Justice Department: Alabama prisons are still violent and lethal

The US Department of Justice said conditions in Alabama prisons have not improved since the federal government warned of the state of unconstitutional conditions three years ago.

Montgomery, Ala. The US Department of Justice says conditions in Alabama prisons have not improved since the federal government warned of the state of unconstitutional conditions three years ago and that male inmates continue to live in deadly and dangerous conditions.

Last Friday, the Department of Justice filed an updated complaint in the ongoing lawsuit against Alabama over prison conditions. Justice Department officials wrote that violence continues unabated in overcrowded and “seriously understaffed” facilities.

“In the two and a half years following the original US notification to the State of Alabama of the unconstitutional conditions of incarceration, prisoners in Alabama men’s prisons on a daily basis continued to endure the risks of death, physical violence, and sexual assault at the hands of other prisoners,” the Department of Justice wrote in the complaint, signed by US Attorney Merrick Garland. .

The lawsuit accuses the state of running prisons where conditions are so poor that they violate the US Constitution’s prohibition of cruel and unusual punishments and accuses state officials of willful indifference to the situation. While Alabama has acknowledged problems in state prisons, the state disputes the Justice Department’s allegations of unconstitutional conditions and is fighting the lawsuit in court.

The Justice Department’s latest filing came after a federal judge directed the department to be more specific about its charges. The recording said that dozens of prisoners had been killed by other prisoners in recent years and recorded some specific incidents.

In one case, a 53-year-old inmate in Donaldson died after being strangled and a note was found on the prisoner indicating he feared for his life because another inmate ordered him to be “beaten,” officials wrote.

The Department of Justice listed seven murders of inmates in 2021 in which inmates were stabbed, suffocated, or suffocated to death.

The Associated Press in September sent out a records request asking about the number of inmate deaths under investigation as a possible murder. The department responded on November 2 that it “has not classified any investigation into the death as a ‘probable murder’ so we cannot provide this information.”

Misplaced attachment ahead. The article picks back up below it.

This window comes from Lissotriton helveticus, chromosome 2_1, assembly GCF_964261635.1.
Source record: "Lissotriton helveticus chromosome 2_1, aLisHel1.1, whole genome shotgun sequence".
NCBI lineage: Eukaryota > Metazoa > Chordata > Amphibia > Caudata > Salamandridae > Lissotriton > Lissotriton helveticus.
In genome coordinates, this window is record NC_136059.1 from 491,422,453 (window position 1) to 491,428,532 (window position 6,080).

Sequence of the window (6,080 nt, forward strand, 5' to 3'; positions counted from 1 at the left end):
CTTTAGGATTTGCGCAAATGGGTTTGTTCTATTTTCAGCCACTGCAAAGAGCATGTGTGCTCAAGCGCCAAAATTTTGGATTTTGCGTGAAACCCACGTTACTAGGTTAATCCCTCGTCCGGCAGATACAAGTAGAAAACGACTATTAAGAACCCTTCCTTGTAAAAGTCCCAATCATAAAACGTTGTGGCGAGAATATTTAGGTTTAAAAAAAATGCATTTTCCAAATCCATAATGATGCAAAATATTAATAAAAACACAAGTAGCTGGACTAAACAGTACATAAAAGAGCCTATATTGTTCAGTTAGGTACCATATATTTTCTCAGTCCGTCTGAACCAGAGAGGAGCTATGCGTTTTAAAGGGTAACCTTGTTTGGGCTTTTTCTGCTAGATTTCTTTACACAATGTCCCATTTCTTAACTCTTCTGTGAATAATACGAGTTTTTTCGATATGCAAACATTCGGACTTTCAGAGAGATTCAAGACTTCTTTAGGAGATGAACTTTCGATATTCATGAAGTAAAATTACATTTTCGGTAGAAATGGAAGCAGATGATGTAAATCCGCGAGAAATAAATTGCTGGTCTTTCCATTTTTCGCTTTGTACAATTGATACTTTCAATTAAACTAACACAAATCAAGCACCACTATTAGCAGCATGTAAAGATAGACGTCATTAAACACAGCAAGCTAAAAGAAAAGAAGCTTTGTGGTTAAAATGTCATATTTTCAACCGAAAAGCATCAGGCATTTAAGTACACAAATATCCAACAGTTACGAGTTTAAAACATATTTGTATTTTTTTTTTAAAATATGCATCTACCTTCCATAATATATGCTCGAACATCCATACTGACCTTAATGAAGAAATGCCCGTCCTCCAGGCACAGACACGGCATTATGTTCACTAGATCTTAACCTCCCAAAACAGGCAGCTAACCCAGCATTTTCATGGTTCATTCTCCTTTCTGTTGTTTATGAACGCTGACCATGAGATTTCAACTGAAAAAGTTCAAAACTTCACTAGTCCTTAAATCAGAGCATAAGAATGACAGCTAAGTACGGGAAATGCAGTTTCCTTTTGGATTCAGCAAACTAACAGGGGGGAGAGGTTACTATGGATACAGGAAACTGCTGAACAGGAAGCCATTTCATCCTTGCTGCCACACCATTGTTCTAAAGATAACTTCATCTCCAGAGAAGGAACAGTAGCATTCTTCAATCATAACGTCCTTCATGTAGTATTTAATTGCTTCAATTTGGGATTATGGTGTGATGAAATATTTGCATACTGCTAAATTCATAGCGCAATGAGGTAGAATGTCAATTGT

The Department of Justice wrote that there is a pattern of excessive force by prison guards fueled by a dangerous combination of overcrowded prisons and a lack of officers.

The department wrote that “overwhelmed security staff in overcrowded prisons lack adequate support and support for the Department of Prison Security, leading to increased officers’ concerns about inmate threats and excessive force.”

The department said, “Most Alabama prisons had corrections employee vacancy rates above 50%” in the first quarter of 2021. The Department of Justice also described a range of safety and sanitation issues in the buildings, including “no one out of 13 in Alabama.” “. Men’s prisons have a functional fire alarm system.”

A state lawmaker, who called for the removal of Corrections Commissioner Jeff Dunn, said Wednesday that the prison system is in crisis.

“I’ve said it a million times. There’s no leadership there,” said Representative Chris England, a Democrat from Tuscaloosa.

This fall, Alabama Governor Kay Ivey signed a plan to use $400 million in pandemic relief funds to help build two 4,000-bed prisons and a new women’s prison and renovate other facilities.

Legislative leaders in Ivey and the Republican Party touted the building plan as a partial solution to the state’s longstanding problems with the Corrections. Critics argued that buildings alone would not address prison problems, and said the state had health care and education needs that could help with $400 million.


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